Perspective Fibroblasts become fat to reduce scarring
Following cutaneous injury in adult mammals, one of two outcomes can occur: successful healing with scar formation or nonsuccessful healing and a chronic wound. In humans, scar formation can be classified in terms of “normal scar” formation versus pathologically increased fibrosis, as seen in hypertrophic scarring and keloids (1). Although scarring does not look or function like surrounding unwounded skin, it allows one to survive injury (and hence, procreate). However, extensive scarring from burns and conditions such as scleroderma or epidermolysis bulosa are not only unsightly but also contribute to substantial morbidity owing to loss of functionality in affected tissues and limbs. In the United States alone, there are greater than 50 million incisions and lacerations each year, all of which heal with some degree of scarring (2). Thus, scarring represents an enormous and growing medical burden in our aging population. On page 748 of this issue, Plikus et al. (3) demonstrate that scarring could be mitigated by controlling fibroblast plasticity. This has very exciting translational implications for treating scar formation during wound repair. Authors: Charles K. F. Chan, Michael T. Longaker
Publication date: Available online 3 April 2020Source: The Annals of Thoracic SurgeryAuthor(s): Mehmet Alagoz, Halil Sencer Akdeniz, Ahmet Dolapoglu
Publication date: Available online 3 April 2020Source: The Annals of Thoracic SurgeryAuthor(s): Daniel L. Miller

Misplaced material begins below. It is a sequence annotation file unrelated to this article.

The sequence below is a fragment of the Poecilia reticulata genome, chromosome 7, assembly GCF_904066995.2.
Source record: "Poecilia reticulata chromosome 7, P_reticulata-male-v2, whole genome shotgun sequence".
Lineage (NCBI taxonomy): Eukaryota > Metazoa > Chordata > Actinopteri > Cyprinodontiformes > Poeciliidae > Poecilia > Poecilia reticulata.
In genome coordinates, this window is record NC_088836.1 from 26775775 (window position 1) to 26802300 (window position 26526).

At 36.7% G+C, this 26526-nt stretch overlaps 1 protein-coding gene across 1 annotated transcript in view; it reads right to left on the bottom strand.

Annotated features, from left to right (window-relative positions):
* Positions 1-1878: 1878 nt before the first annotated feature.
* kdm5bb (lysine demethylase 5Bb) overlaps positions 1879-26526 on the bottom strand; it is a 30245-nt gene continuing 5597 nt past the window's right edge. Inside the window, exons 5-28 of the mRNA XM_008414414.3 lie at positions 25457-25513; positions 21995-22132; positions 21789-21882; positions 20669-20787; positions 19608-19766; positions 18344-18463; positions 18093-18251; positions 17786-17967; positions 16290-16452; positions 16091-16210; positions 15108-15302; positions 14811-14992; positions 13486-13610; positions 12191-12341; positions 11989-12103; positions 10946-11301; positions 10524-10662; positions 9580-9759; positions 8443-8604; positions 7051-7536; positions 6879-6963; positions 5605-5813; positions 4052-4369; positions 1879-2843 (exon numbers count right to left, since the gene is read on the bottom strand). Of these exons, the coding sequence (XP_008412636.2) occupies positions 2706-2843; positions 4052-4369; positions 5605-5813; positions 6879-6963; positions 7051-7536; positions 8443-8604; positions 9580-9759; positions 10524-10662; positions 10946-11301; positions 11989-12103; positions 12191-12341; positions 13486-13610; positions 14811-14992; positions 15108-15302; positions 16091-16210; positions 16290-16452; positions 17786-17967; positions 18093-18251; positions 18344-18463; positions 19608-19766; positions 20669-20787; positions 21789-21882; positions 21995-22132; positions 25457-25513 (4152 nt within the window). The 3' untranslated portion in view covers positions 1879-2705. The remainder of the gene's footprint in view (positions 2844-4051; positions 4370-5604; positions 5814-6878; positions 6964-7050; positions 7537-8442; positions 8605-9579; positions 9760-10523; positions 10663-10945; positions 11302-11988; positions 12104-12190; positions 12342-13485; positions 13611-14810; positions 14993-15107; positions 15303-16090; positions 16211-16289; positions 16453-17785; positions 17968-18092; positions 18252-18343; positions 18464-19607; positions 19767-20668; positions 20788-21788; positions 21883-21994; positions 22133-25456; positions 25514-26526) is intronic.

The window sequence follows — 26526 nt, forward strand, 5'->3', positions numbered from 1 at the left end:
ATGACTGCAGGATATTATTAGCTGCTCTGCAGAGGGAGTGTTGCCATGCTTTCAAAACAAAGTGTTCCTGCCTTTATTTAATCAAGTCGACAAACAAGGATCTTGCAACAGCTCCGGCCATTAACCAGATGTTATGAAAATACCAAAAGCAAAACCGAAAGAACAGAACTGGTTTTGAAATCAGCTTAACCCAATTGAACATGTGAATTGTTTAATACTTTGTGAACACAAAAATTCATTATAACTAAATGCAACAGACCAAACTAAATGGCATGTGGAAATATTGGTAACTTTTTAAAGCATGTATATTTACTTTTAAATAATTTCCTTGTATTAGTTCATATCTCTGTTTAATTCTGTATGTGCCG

Abstract Repair of injured tissues requires angiogenesis, the growth of new blood vessels from pre-existing ones. Cutaneous wound healing is a complex and dynamic process by which skin tissue repairs itself after injury; however, how endothelial cells and pericytes form new blood vessels during cutaneous wound angiogenesis remains unclear. We recently developed a fluorescence-based live imaging system to analyze cutaneous wound angiogenesis in adult zebrafish. Employing this system, we found that endothelial cells and pericytes remain in a quiescent state in normal skin tissue, whereas cutaneous injury immediately...
CONCLUSIONS: Despite more comorbidities in the over 65s, this study shows that there is no significant difference in complication rates between laparoscopic and open inguinal hernia repair irrespective of age category. Selection bias for the type of repair and the potential for an alpha error mean larger studies are required to show equivalence. PMID: 32243111 [PubMed - as supplied by publisher]
CONCLUSION: Delayed repair, up to 2 months later, for uncomplicated infant hernia carries a small risk of incarceration but does not increase the rate of strangulation or other complications. PMID: 32243110 [PubMed - as supplied by publisher]
CONCLUSION: Gallbladder perforations are common during laparoscopic cholecystectomy due to traction with forceps or inflammation. Careful inspection for spillage stone should be done. KEY WORDS: Laparoscopic cholecystectomy, Retained Stones, hernia, Trocar Site. PMID: 32242545 [PubMed - in process]
Conclusion. The ankle ligament reconstruction with additional polyester tape augmentation is an effective technique in treating chronic ankle instability with a satisfactory surgical outcome. PMID: 32242523 [PubMed - in process]
This study aimed to establish categories and evaluate sites of hand burn s...
The discrimination between earthquakes and explosions is a serious issue in seismic signal analysis. This paper proposes a seismic discrimination method using support vector machine (SVM), wherein the amplitudes of the P-wave and the S-wave of the seismic ...
Publication date: Available online 3 April 2020Source: Arthroscopy TechniquesAuthor(s): Graeme P. Hopper, Joanne M. Jenkins, Gordon M. Mackay